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Sunday 30 October 2016

Book Review: Ready Steady Girls - The Other Side Of The Mod Equation

Being a Mod was a lifestyle synonymous with style, soul, Italian scooters, amphetamines and an all-encompassing twenty-four hour lifestyle.The scene was reported to be predominantly made-up of art students and working-class teenagers, who were deemed to be narcissistic, hedonistic and avowedly consumerist.

The boys however were not alone. Perhaps fitting for a movement that was so very hard to define and that existed under the radar for so many years, an even greater revolution was happening within its own ranks
 
In the foreward to Ready Steady Girls - the other side of the Mod equation - the new book by Mark Baxter, Jason Brummell and Ian Snowball - Claire Mahoney(Journalist, Broadcaster and Mod) says: 

'Mod has always been a very male domain. But behind the peacocks in their three-button jackets stood a no less flamboyant breed of bird: the Mod girl.'

Many female mods dressed androgynously, with short haircuts, men's trousers or shirts, flat shoes, and little make-up — often just pale foundation, brown eye shadow, white or pale lipstick and false eyelashes.

Miniskirts became progressively shorter between the early and mid-1960s. As female mod fashion became more mainstream, slender models like Jean Shrimpton and Twiggy began to exemplify the mod look. 

Maverick fashion designers emerged, such as Mary Quant, who was known for her miniskirt designs.


And so begins 'the first book of its kind to offer an insider's view on what makes a girl a Mod and why.'

Ready Steady Girls lets the girls do the talking. Their passion for fashion and eye for detail is just as committed as those of their male counterparts.

The boys among their number threatened to subvert the class system, the girls challenged on a whole other level; and when the boys descended into tawdry uniformed beach fights the baton was picked up by the girls with their own unique styles and individual challenges to the societal norm. 


Mocky Marzan De Cabo says: 'Mod is my whole life. That crazy feeling that invades my soul everytime I dress in my Mod clothes, listen to Mod music and party with other like-minded people.'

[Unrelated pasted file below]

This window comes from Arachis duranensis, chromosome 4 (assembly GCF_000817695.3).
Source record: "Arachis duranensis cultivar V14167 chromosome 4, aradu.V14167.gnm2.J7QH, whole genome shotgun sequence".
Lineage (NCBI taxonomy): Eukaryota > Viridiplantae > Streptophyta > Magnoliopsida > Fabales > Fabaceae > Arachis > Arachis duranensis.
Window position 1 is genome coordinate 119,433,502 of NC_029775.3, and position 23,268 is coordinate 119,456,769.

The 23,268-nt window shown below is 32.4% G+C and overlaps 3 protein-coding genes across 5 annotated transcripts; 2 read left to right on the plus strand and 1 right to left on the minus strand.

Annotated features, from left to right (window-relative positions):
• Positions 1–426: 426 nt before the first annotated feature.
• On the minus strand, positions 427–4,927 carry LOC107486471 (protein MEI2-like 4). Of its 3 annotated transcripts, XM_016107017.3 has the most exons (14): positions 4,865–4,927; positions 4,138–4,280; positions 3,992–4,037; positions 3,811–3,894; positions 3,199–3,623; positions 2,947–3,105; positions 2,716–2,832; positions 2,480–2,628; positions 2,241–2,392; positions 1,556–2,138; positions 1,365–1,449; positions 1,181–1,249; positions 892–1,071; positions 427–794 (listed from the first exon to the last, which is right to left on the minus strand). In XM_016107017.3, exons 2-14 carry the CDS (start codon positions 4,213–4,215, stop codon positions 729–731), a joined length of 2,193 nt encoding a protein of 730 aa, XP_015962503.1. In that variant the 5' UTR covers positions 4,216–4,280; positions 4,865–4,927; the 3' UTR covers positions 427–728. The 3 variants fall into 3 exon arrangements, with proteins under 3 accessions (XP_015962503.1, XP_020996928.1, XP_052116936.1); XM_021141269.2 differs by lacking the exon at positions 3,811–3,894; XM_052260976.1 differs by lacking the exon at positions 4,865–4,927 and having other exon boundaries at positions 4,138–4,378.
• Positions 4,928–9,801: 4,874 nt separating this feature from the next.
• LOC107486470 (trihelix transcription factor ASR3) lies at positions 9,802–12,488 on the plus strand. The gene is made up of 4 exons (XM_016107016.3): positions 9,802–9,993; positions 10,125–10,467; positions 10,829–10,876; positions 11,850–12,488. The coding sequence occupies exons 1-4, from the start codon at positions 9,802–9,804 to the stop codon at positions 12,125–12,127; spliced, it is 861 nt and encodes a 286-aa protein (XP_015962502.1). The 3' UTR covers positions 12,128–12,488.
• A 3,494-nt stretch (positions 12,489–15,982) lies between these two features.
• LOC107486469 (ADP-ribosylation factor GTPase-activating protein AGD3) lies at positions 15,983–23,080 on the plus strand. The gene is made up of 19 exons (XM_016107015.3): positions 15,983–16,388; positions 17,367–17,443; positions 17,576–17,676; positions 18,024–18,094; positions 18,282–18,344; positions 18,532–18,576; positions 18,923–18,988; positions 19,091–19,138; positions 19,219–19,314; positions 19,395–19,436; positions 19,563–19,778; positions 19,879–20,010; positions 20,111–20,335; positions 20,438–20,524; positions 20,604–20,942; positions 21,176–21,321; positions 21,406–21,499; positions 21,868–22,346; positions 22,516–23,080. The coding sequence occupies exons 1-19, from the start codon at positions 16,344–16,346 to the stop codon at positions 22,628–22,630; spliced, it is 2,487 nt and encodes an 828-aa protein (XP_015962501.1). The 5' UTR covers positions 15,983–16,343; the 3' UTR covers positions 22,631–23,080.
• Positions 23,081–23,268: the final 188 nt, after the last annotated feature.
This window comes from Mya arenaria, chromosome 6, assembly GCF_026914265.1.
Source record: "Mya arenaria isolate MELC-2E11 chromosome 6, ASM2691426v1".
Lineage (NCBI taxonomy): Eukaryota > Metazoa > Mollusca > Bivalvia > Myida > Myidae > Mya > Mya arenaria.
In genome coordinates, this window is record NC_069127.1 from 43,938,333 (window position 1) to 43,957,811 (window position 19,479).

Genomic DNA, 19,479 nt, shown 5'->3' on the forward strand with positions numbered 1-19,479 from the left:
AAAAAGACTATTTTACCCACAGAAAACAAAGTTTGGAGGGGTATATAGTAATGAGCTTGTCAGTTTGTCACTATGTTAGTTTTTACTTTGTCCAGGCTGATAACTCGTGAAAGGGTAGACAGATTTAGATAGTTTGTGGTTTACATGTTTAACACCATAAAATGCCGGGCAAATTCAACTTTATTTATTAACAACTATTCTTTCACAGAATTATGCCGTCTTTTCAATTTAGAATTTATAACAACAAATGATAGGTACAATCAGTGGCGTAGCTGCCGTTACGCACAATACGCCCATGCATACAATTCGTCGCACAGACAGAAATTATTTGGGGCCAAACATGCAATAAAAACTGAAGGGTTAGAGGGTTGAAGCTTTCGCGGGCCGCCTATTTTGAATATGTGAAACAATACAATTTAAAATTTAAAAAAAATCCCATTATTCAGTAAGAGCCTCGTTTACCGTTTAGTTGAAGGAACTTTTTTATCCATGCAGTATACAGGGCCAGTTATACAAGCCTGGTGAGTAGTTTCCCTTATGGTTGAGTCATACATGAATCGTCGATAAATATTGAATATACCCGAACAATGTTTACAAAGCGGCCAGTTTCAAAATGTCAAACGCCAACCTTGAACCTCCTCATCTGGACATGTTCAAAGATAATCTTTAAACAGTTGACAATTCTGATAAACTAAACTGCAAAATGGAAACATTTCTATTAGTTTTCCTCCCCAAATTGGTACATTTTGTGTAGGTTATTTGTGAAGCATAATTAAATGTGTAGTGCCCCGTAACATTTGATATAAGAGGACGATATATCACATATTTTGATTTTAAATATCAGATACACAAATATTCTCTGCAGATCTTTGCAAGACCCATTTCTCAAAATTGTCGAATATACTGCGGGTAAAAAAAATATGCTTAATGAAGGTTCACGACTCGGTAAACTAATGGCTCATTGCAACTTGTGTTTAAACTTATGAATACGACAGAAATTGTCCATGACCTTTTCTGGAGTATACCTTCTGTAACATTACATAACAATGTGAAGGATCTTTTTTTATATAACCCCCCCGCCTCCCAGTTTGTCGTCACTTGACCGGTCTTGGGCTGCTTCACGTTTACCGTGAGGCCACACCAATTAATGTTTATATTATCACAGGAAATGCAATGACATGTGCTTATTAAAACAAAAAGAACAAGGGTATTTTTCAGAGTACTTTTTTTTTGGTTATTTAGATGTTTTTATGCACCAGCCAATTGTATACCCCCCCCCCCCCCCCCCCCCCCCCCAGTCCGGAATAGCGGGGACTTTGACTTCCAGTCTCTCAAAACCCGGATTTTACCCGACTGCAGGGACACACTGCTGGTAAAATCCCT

In chapter two - Icons & Idols - Celia Lucchitta, among many others, lists her icons from the sixties that includes models, actors, musicians and singers. 

Celia lists Twiggy, Jean Shrimpton, Jane Fonda and Cathy McGowan. While Rhoda Dakar adds Emma Peel's outfits, as well as a continued desire to become Emma Peel herself!

Chapter three delves into the Modernist's preferred mode of transport, the scooter.Annabelle Lichfield offers the truism that: 'Scooters are just like the clothes - streamlined and stylish with no frills. It's almost impossible to look un-cool riding a scooter.'

Shelia Hughes sums it up nicely: 'Sea-spray, candy-floss and two-stoke.'

In the wonderfully named chapter - Daylight Turns To Moonlight And I'm At My Best - the female Mods delve into the night when parents were left in front of the telly and their new found independence was explored to the maxim.

Val Weedon reminisces about seeing the Small Faces and, after the show, walking back to the car with them while holding Steve Marriot's hand! 

On the other hand Connie Sullivan says she's been to many Mod gigs and lists her favourite as The Specials at Brixton Academy in 2013. 

And so in - As It Was In The Beginning, So Shall It Be In The End - what of being a Mod in the present day?

Karen Amass: 'I've been back in the scene for over a dozen years. It sounds like a cliche but I don't believe it ever leaves you.'

Ready Steady Girls is a book presented with all the style and detail of the Mod scene itself. It offers, by way of testimony and beautiful photography, the flip side of the Modernist coin .. the side that's just important .. the female Mods.CLICK HERE to purchase.  

by: Mike Cobley




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Whats on in Brighton today


Stone Foundation's new album, Everybody, Anyone, was recorded at Paul Weller's Black Barn Studios in Surrey and features a sprinkling of guest musicians.

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One-hundred years on from the first women in the country being granted the right to vote, Brighton Dome has been officially recognised as one of forty-one buildings across England that were at the centre of suffragette action.

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